There are some significant trends in the current election which may well make for a very interesting, and very different, election night:
- High Turnout
- Poll Proliferation
- Early Voting
The turnout in this election is likely to be the highest in modern times, and possibly the highest in American history.Â Bill McInturff, John McCain’s pollster, in a somewhat self-serving analysis, is predicting well over 62% turnout.Â It is already “Conventional Wisdom” that black turnout may reach 95% in many states.Â Whenever an uncontrolled variable, like gross turnout, veers wildly out of standard deviation the polling models used by most pollsters will start to fall apart.
This separation between the polls and reality is complicated in this race due to many factors, some of which the major polling organizations have already prepared for, such as the proliferation of cellphone only lifestyles by younger voters (Pew already is polling cellphones) and some which they cannot adjust for, such as historical shifts in numbers voting.
Another exacerbating influence this year is the proliferation of polls and polling analysis websites.Â A good story in the New York Times today reports on this, and with millions of hits daily spread between four or five sites, you know that there are a lot of people getting daily or even hourly updates on the current state of the race.Â With as many as 30 polls a day, spread between national and state, and a surfeit of analytical sites, many people are, get ready for this, deciding the news for themselves, rather than relying upon a select reportariat to feed it to them.Â Thus more uncertainty.
Lastly, early voting is happening in more states that ever before, and in many states this will lead to more uncertainty on election night than ever before.Â “Why,” you might ask, “if people are voting early then we will know the outcome earlier, right?”Â Well, not so fast.
While some states have exercised vote-by-mail or other early voting options for many years, like Oregon, and have built their systems around it, other states, like Wisconsin, do not actually have a dedicated early voting system and simply leverage their existing absentee ballot systems.Â This can lead to extended waits on election night as these absentee ballots are sorted and counted and apportioned to their appropriate precincts.Â This is a wildcard on many election nights, but with early voting accounting for as much as 40% of the tally in some states, expect it to be much worse this time.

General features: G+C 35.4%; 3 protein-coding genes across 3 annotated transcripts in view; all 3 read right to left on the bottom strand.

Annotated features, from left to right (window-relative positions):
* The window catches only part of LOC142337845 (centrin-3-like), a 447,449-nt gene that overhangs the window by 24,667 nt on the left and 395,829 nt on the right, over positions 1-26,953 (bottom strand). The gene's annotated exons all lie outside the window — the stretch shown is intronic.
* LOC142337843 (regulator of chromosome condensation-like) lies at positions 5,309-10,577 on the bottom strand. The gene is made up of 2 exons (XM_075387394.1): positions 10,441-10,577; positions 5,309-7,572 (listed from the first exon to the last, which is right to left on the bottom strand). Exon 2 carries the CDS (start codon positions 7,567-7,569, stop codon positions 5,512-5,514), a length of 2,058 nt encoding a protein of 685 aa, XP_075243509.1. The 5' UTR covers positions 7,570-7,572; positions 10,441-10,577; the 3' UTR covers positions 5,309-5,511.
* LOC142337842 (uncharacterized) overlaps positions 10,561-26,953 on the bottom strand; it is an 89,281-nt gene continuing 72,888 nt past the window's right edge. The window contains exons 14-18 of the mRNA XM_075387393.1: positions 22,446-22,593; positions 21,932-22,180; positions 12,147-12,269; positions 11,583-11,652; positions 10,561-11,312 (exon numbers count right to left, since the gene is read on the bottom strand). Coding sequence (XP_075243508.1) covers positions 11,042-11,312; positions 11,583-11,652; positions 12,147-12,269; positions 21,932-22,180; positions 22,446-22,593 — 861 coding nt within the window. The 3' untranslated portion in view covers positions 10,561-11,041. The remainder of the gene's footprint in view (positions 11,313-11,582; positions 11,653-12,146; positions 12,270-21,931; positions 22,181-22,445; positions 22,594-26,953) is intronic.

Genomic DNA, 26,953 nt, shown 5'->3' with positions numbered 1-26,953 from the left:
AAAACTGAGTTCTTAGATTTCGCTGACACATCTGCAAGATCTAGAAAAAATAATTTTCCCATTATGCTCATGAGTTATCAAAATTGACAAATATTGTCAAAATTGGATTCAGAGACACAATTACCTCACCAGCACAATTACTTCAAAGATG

Much has been made this year of the “Bradley Effect,” a much discredited theory which states that polls are skewed in favor of African-American candidates because people being polled may lie about their preference.Â While numerous studies have shown this to be an untruth, there is significant reportage and first person accounts telling us that the real “Bradley Effect” — the under polling of Mayor Tom Bradley’s gubernatorial opponent — George Deukmejian was due to the failure of Bradley’s pollsters to take account of the high absentee voting that year.
So, what does this mean for you?
- Well, for starters, pay no attention to the polls.Â There is not a single polling organization which has a model which can account for all of this.
- Secondly, vote!Â Nothing can ally your own concerns about the state of the race like voting for yourself.
- Next, get everyone you know to vote.Â They deserve the same degree of surety as you do.Â Besides, if you know them the chances are pretty good that they will vote like you.
- Lastly, don’t expect an early epiphany on election night.Â While we very well may know the next President of the United States a week from me writing these words, it may just as well take a day or more to sort out all of those early ballots.
If you, like me, want to see Barack Obama in the Whitehouse come January 20th, please follow those steps.Â Please vote, make those around you vote, and then be patient.Â This is truly history in the making.